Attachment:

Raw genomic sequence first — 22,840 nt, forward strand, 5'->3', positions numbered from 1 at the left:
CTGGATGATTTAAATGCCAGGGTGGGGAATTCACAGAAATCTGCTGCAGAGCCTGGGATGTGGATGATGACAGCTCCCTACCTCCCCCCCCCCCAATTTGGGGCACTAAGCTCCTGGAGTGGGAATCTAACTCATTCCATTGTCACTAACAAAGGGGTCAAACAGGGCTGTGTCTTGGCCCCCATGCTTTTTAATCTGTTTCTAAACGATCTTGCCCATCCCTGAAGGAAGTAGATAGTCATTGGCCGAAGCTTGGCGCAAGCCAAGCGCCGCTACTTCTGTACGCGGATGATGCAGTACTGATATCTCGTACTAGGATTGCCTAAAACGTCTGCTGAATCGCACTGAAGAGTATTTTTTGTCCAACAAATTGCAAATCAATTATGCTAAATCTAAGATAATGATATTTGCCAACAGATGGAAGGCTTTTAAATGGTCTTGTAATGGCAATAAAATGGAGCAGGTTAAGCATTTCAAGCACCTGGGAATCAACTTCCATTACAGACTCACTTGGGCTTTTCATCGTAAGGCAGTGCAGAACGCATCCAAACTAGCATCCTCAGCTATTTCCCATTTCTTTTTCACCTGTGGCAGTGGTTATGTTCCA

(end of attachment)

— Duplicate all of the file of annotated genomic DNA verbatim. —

Raw genomic sequence first — 22,840 nt, forward strand, 5'->3', positions numbered from 1 at the left:
CTGGATGATTTAAATGCCAGGGTGGGGAATTCACAGAAATCTGCTGCAGAGCCTGGGATGTGGATGATGACAGCTCCCTACCTCCCCCCCCCCCAATTTGGGGCACTAAGCTCCTGGAGTGGGAATCTAACTCATTCCATTGTCACTAACAAAGGGGTCAAACAGGGCTGTGTCTTGGCCCCCATGCTTTTTAATCTGTTTCTAAACGATCTTGCCCATCCCTGAAGGAAGTAGATAGTCATTGGCCGAAGCTTGGCGCAAGCCAAGCGCCGCTACTTCTGTACGCGGATGATGCAGTACTGATATCTCGTACTAGGATTGCCTAAAACGTCTGCTGAATCGCACTGAAGAGTATTTTTTGTCCAACAAATTGCAAATCAATTATGCTAAATCTAAGATAATGATATTTGCCAACAGATGGAAGGCTTTTAAATGGTCTTGTAATGGCAATAAAATGGAGCAGGTTAAGCATTTCAAGCACCTGGGAATCAACTTCCATTACAGACTCACTTGGGCTTTTCATCGTAAGGCAGTGCAGAACGCATCCAAACTAGCATCCTCAGCTATTTCCCATTTCTTTTTCACCTGTGGCAGTGGTTATGTTCCA